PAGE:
Image: Anthony Mirhaydari

Anthony Mirhaydari

In the thousands of years of human history, law by popular consent has been the exception, not the rule. Domination of unruly populations by strongmen, warlords, tribal leaders and monarchs is much more common than democracy.

Why? For one, it's easier to get big things done. But also because democracy and humanity's innate selfishness don't mix -- especially when it comes to money. It's easy to lose our way, voting for low taxes and higher benefits, while allowing things like the housing bubble or the deficit problem to build unchecked.

But people power can also be a catalyst for good, which I think is happening now.

Late last year, in "Why all signs point to chaos," I warned that strict austerity from governments, especially in Europe, was making harsh economic realities even worse. Higher fuel and food prices only add to the toxic mix. When this has happened historically, people get angry. Social disorder follows. But positive change can come out of it.

Economists see this phenomenon, too. In fact, what inspired that column was a study that found protests, labor strikes, political upheaval and even riots and assassinations increase as people are faced with higher taxes and fewer benefits, along with joblessness and stagnant wages. This kind of chaos was in decline for most of the past 20 years.

It's on the rise now, with last year's Arab Spring being answered by political upheaval in Europe and the rising popularity of fringe parties -- just a preview of the turbulence to come. (As I wrote last week, the United States isn't immune, as it faces its own fiscal cliff in just eight months.)

The stage is set for socioeconomic turmoil on a scale not seen since the 1970s and 1980s -- turmoil that rich-world countries won't be able to avoid unless leaders take drastic action to lighten the load on the many at the expense of the few. Otherwise, the people will elect someone who will. And if they can't, they'll take to the streets.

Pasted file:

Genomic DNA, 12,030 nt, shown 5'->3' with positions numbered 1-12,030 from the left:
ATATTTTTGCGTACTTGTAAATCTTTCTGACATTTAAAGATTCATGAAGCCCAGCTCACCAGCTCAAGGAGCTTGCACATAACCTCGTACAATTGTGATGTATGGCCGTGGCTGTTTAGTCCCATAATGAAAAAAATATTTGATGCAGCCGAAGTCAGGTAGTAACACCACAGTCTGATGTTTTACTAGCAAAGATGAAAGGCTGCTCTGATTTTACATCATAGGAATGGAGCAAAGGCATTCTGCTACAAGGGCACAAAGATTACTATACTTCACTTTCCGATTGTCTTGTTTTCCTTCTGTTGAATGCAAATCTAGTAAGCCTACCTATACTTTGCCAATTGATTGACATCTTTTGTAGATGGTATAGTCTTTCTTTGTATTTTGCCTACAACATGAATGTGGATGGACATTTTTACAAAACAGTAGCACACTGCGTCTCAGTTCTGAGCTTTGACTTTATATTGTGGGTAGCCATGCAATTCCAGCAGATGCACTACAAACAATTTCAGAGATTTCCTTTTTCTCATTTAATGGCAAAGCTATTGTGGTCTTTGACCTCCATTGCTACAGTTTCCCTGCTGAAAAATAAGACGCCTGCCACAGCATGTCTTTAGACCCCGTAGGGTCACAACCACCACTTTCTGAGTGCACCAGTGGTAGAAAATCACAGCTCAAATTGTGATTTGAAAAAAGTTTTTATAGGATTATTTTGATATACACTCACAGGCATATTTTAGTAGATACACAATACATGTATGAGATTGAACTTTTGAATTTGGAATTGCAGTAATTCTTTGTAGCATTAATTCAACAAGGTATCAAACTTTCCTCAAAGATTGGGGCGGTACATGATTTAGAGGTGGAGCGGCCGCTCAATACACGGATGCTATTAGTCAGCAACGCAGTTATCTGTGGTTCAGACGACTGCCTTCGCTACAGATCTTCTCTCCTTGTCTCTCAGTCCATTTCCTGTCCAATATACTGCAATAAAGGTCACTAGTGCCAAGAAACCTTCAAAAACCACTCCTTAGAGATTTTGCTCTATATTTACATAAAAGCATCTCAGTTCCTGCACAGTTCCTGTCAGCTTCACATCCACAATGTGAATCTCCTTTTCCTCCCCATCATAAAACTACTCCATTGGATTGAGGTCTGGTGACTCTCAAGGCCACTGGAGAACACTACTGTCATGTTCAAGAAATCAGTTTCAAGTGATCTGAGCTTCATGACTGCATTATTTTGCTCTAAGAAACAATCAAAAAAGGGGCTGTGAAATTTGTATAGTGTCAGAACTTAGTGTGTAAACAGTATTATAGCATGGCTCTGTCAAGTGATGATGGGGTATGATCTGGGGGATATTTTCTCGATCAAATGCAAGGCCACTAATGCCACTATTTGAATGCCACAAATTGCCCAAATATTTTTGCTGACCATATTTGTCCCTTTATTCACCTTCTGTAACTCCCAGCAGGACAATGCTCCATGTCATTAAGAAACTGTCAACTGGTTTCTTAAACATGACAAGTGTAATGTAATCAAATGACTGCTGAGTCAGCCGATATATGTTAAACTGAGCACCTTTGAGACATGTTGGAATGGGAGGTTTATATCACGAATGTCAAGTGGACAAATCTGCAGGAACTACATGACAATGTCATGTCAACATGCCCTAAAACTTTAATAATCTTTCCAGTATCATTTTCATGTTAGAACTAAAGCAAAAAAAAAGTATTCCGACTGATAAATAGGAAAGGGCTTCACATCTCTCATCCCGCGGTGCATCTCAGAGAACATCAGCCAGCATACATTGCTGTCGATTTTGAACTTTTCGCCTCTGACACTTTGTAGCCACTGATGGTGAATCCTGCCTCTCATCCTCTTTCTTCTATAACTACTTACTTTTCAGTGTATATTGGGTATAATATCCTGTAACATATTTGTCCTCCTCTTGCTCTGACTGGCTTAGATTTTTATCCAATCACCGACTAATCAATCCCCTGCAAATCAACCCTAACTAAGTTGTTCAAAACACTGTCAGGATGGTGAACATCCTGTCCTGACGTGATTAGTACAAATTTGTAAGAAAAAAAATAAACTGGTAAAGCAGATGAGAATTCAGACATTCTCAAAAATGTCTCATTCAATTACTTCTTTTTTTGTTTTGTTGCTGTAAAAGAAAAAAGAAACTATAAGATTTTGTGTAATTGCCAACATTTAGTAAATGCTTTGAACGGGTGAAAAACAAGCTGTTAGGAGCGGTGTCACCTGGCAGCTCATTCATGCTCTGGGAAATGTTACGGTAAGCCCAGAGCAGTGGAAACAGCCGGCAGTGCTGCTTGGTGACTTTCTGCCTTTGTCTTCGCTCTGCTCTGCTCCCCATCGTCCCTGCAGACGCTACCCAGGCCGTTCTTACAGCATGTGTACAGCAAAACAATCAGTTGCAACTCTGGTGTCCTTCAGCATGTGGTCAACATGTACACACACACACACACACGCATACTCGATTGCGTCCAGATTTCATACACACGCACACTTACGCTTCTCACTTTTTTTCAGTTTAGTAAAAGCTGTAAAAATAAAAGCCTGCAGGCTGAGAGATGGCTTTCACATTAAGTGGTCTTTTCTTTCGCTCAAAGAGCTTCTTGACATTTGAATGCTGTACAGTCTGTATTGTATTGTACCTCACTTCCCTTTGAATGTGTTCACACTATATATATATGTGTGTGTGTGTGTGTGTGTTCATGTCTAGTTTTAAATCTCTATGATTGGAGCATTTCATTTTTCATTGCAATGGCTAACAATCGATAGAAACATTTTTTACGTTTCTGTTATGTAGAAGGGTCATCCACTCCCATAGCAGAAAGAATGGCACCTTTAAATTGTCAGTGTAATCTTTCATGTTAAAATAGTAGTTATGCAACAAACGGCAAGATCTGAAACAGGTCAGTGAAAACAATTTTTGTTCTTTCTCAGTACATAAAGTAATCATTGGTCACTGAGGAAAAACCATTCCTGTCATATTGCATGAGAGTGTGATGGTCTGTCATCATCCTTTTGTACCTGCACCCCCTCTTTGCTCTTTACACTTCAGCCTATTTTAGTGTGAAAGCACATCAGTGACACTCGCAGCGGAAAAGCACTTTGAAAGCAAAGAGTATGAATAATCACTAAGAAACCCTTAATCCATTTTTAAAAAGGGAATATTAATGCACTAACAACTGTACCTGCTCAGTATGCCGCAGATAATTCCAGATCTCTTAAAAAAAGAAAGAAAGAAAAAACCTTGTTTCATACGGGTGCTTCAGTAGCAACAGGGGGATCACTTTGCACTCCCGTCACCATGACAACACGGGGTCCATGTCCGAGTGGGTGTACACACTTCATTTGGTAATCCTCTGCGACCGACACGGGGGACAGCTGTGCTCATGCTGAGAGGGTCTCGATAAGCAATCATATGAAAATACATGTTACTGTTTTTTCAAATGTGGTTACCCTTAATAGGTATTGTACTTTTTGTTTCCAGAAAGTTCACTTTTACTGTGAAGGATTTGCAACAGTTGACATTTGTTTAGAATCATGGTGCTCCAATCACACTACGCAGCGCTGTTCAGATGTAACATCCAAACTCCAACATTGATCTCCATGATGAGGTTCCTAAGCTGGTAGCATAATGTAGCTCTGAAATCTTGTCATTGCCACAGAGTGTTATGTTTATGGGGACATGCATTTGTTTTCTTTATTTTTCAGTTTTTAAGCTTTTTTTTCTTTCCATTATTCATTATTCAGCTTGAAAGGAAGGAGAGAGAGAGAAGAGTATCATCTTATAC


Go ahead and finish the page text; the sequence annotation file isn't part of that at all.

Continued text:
Long term, this turmoil could be a positive. But, for the moment, welcome to chaos.

Where there's smoke

The first act started in March in Europe and accelerated this week, sending shudders through global markets. I'll spare you the long and tortuous history of the eurozone debt crisis, which started more than two years ago, but here are the highlights:

  • Many eurozone countries, particularly Greece, Italy, Portugal, Spain and Ireland, are suffering from uncompetitive economies, bloated governments, rising debt levels and deep budget deficits.
  • These are caused by lax enforcement of European Union limits on national deficits, Germany's trade mercantilism, lax banking regulation and the fallout from excess credit creation during the 2002-2007 boom. The European Central Bank, worried about slow growth and high unemployment in Germany, kept interest rates low. But that was too low for fast-growing countries like Spain and Portugal, leading to housing and credit bubbles.
  • Three nations have already required bailouts from the eurozone to stay afloat, and the worry is that Italy and Spain will need help, too.
  • In response, Germany and other AAA-rated members of the eurozone, along with France, are pushing for harsh budget austerity in a bid to restore market confidence and keep Italian and Spanish borrowing costs down.